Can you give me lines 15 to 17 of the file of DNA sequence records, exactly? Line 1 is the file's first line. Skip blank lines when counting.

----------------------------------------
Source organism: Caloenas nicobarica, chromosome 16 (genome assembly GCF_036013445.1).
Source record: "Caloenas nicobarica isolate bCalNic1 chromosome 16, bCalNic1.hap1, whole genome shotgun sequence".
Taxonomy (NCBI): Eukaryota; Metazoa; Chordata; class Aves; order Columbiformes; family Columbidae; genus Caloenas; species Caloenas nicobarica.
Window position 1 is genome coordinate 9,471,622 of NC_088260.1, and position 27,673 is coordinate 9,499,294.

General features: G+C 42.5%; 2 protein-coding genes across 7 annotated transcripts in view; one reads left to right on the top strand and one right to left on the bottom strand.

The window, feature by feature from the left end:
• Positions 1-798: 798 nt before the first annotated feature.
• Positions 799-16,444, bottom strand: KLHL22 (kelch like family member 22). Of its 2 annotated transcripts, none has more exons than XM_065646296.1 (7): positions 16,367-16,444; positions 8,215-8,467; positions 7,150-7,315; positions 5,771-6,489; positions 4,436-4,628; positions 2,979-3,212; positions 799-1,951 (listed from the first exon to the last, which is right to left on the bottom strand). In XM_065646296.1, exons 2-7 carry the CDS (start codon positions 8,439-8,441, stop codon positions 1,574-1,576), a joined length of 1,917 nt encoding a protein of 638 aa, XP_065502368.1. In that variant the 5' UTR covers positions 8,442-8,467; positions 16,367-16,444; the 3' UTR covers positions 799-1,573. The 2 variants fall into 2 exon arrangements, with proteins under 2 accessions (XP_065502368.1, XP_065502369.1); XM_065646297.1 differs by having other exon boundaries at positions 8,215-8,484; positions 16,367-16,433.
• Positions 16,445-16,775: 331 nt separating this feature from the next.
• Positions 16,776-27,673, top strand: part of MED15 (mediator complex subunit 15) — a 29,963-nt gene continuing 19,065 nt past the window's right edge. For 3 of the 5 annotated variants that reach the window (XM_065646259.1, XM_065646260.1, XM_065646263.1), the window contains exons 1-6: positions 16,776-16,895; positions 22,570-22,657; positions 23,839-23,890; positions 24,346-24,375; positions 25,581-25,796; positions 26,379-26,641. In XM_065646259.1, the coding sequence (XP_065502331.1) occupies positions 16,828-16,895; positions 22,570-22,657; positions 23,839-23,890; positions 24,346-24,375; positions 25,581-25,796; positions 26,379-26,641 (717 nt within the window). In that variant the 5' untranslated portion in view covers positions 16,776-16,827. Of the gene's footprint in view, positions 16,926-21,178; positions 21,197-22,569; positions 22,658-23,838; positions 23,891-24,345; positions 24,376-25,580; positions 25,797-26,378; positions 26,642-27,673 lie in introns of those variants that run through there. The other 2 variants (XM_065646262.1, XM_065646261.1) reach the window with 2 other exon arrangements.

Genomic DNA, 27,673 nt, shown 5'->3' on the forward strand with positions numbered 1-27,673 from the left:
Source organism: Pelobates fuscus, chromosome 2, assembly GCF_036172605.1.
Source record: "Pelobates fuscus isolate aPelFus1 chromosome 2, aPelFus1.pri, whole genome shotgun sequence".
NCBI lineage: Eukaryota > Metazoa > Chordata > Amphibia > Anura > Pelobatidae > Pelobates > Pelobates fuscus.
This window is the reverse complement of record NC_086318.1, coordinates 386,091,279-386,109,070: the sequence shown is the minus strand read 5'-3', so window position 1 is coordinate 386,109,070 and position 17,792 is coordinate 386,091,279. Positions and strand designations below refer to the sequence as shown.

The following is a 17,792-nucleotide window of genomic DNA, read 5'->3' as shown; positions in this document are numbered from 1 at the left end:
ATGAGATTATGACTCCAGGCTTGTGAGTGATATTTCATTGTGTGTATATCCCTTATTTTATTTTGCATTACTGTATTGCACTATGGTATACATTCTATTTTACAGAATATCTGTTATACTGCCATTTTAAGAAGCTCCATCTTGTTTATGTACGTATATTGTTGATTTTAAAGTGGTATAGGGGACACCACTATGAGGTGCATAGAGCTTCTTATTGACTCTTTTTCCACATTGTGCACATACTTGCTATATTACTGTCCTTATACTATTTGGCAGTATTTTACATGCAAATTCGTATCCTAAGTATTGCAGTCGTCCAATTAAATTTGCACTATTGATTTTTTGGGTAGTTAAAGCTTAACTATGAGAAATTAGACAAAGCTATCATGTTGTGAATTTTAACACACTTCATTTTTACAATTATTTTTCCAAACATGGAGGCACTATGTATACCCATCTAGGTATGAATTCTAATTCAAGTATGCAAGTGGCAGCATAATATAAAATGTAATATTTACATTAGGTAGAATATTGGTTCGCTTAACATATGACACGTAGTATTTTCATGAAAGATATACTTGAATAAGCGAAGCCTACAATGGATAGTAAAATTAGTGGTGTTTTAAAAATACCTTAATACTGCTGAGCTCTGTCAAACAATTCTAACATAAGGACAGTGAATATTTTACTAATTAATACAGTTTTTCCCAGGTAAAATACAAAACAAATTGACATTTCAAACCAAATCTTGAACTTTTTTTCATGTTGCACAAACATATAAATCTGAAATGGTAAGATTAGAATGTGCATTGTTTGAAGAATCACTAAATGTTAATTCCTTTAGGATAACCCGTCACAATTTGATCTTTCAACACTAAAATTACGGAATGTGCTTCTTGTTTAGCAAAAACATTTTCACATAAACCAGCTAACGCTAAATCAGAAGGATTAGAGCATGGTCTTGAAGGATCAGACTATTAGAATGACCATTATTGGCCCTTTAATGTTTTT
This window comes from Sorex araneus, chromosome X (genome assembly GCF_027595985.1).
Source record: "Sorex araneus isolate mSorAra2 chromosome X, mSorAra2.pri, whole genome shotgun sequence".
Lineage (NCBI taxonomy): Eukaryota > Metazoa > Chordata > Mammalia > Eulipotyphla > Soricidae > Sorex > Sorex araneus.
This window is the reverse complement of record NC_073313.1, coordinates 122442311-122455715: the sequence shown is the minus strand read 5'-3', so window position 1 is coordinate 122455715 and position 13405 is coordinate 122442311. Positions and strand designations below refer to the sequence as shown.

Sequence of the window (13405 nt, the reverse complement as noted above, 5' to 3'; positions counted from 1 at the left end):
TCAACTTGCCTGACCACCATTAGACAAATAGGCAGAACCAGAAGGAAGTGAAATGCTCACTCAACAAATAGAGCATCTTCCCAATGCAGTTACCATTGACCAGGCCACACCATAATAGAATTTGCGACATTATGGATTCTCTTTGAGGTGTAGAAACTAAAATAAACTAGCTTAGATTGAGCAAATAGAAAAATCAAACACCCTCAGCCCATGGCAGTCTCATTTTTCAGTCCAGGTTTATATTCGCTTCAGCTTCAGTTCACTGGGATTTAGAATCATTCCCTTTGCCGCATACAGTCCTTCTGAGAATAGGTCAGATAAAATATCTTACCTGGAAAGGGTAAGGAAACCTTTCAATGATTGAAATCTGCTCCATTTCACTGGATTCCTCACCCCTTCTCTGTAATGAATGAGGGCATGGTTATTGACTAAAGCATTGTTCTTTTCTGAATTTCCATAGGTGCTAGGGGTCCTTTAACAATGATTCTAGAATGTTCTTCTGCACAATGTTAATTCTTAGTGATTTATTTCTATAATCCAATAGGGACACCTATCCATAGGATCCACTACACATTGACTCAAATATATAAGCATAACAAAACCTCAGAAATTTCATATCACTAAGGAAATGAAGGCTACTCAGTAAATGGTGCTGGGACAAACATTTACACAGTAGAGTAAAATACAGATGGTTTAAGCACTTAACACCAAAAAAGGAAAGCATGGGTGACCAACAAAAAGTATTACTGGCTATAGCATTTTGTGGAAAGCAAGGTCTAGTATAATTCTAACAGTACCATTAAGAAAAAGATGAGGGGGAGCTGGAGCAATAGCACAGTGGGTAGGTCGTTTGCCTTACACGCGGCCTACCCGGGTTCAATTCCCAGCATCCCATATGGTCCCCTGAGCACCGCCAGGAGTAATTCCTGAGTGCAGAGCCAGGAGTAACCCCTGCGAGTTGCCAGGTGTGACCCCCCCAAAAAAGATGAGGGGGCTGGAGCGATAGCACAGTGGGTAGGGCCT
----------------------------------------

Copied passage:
This window is the reverse complement of record NC_086318.1, coordinates 386,091,279-386,109,070: the sequence shown is the minus strand read 5'-3', so window position 1 is coordinate 386,109,070 and position 17,792 is coordinate 386,091,279. Positions and strand designations below refer to the sequence as shown.

The following is a 17,792-nucleotide window of genomic DNA, read 5'->3' as shown; positions in this document are numbered from 1 at the left end:
ATGAGATTATGACTCCAGGCTTGTGAGTGATATTTCATTGTGTGTATATCCCTTATTTTATTTTGCATTACTGTATTGCACTATGGTATACATTCTATTTTACAGAATATCTGTTATACTGCCATTTTAAGAAGCTCCATCTTGTTTATGTACGTATATTGTTGATTTTAAAGTGGTATAGGGGACACCACTATGAGGTGCATAGAGCTTCTTATTGACTCTTTTTCCACATTGTGCACATACTTGCTATATTACTGTCCTTATACTATTTGGCAGTATTTTACATGCAAATTCGTATCCTAAGTATTGCAGTCGTCCAATTAAATTTGCACTATTGATTTTTTGGGTAGTTAAAGCTTAACTATGAGAAATTAGACAAAGCTATCATGTTGTGAATTTTAACACACTTCATTTTTACAATTATTTTTCCAAACATGGAGGCACTATGTATACCCATCTAGGTATGAATTCTAATTCAAGTATGCAAGTGGCAGCATAATATAAAATGTAATATTTACATTAGGTAGAATATTGGTTCGCTTAACATATGACACGTAGTATTTTCATGAAAGATATACTTGAATAAGCGAAGCCTACAATGGATAGTAAAATTAGTGGTGTTTTAAAAATACCTTAATACTGCTGAGCTCTGTCAAACAATTCTAACATAAGGACAGTGAATATTTTACTAATTAATACAGTTTTTCCCAGGTAAAATACAAAACAAATTGACATTTCAAACCAAATCTTGAACTTTTTTTCATGTTGCACAAACATATAAATCTGAAATGGTAAGATTAGAATGTGCATTGTTTGAAGAATCACTAAATGTTAATTCCTTTAGGATAACCCGTCACAATTTGATCTTTCAACACTAAAATTACGGAATGTGCTTCTTGTTTAGCAAAAACATTTTCACATAAACCAGCTAACGCTAAATCAGAAGGATTAGAGCATGGTCTTGAAGGATCAGACTATTAGAATGACCATTATTGGCCCTTTAATGTTTTT